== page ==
In sex positivity,

Dr. Laura

Sex Geekery:

Addiego, F., Belzer Jr, E. G., Comolli, J., Moger, W., Perry, J. D., & Whipple, B. (1981). Female ejaculation: A case study. Journal of Sex Research,17(1), 13-21.

Darling, C. A., Davidson Sr, J. K., & Conway-Welch, C. (1990). Female ejaculation: Perceived origins, the Grafenberg spot/area, and sexual responsiveness. Archives of sexual behavior19(1), 29-47.

Wimpissinger, F., Stifter, K., Grin, W., & Stackl, W. (2007). The female prostate revisited: Perineal ultrasound and biochemical studies of female ejaculate. The journal of sexual medicine4(5), 1388-1393.

Dear Dr. Laura,

What counts as “sex” for queer people?

I recently spoke at the American Association of Sexuality Educators Counselors and Therapists Convention, and, in my presentation, I asked a room full of sexuality experts what they define as “sex.” You have probably never seen so many people debate and struggle with a single definition! Why? Because working in the field of sexuality makes you fully appreciate and realize that sex is so vast, so complex, and so far beyond a single definition.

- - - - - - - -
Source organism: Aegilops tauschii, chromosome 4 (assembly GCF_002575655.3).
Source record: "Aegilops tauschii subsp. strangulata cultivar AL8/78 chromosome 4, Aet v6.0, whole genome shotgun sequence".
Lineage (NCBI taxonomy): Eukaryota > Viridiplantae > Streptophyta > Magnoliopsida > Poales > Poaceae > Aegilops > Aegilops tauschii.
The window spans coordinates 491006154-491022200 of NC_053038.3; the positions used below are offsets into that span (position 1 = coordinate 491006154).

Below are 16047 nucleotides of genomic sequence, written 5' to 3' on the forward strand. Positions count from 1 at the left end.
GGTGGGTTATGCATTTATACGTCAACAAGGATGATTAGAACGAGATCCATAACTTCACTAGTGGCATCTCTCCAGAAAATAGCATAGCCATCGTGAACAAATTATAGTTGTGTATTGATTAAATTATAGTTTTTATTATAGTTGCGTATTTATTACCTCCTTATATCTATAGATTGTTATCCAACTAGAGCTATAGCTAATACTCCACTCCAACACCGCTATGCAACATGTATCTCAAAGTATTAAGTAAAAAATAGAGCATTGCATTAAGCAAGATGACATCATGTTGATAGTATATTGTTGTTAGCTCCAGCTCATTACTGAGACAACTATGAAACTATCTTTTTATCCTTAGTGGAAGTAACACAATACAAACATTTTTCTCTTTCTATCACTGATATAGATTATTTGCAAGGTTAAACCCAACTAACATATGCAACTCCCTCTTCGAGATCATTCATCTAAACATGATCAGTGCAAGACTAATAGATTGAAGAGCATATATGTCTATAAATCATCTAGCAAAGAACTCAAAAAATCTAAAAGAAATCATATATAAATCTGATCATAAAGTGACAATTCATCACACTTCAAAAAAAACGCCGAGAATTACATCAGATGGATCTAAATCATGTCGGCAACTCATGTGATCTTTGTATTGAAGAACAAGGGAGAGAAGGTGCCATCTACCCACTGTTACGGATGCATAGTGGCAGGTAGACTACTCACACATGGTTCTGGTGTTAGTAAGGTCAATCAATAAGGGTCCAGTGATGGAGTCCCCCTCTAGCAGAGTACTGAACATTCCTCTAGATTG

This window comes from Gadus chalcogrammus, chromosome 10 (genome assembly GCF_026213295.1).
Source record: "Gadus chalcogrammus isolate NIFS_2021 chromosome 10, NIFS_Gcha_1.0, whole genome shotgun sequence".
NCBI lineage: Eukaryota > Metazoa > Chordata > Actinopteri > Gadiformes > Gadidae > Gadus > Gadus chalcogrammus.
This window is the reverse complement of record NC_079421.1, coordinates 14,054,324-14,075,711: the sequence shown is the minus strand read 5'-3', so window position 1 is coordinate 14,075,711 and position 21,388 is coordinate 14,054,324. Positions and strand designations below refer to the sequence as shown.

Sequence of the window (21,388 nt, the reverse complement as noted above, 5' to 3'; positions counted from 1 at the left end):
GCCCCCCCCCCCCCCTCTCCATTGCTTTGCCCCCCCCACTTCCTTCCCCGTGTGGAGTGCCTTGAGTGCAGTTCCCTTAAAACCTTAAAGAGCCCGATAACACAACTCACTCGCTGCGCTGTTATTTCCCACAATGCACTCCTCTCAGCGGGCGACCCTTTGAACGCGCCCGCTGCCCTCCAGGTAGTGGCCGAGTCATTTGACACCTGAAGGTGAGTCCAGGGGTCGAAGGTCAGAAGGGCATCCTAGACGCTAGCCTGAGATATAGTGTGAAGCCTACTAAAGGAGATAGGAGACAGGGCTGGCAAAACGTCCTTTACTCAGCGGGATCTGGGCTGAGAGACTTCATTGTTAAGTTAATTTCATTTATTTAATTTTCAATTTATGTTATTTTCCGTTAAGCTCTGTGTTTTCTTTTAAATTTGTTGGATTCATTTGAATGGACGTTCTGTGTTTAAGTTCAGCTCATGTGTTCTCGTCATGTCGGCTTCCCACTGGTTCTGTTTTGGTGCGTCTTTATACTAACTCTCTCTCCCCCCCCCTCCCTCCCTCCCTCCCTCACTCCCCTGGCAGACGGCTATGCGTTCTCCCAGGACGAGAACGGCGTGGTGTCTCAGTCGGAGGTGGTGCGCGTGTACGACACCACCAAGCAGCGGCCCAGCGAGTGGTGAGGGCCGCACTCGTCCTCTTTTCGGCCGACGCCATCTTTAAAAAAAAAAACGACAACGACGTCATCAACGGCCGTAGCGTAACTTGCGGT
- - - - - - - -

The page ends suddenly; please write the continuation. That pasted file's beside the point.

Most of us heard the same speech from our parents as we grew up that sex was simply between “a mommy and a daddy” or “people who loved each other” and that the only thing that counted was a penis entering a vagina. If you weren’t married, didn’t love the person, or you didn’t have the exact combo of a penis and vagina, then it wasn’t going to be sex. Additionally, that penis had to enter that vagina for it to be for real. Oral sex, anal sex, mutual masturbation, fingering, tribadism (scissoring), etc., would never count.

In my doctoral research, this exact topic came up. My queer participants said they often wondered if anything they wanted to do was sex and, if so, what counted. They made all kinds of fascinating assumptions about what they would have to do to officially lose their virginity. Even as adults, many queer people wonder what to consider sex—heck, even straight people struggle with this (see citation), and even one of our former U.S. presidents wasn’t too sure.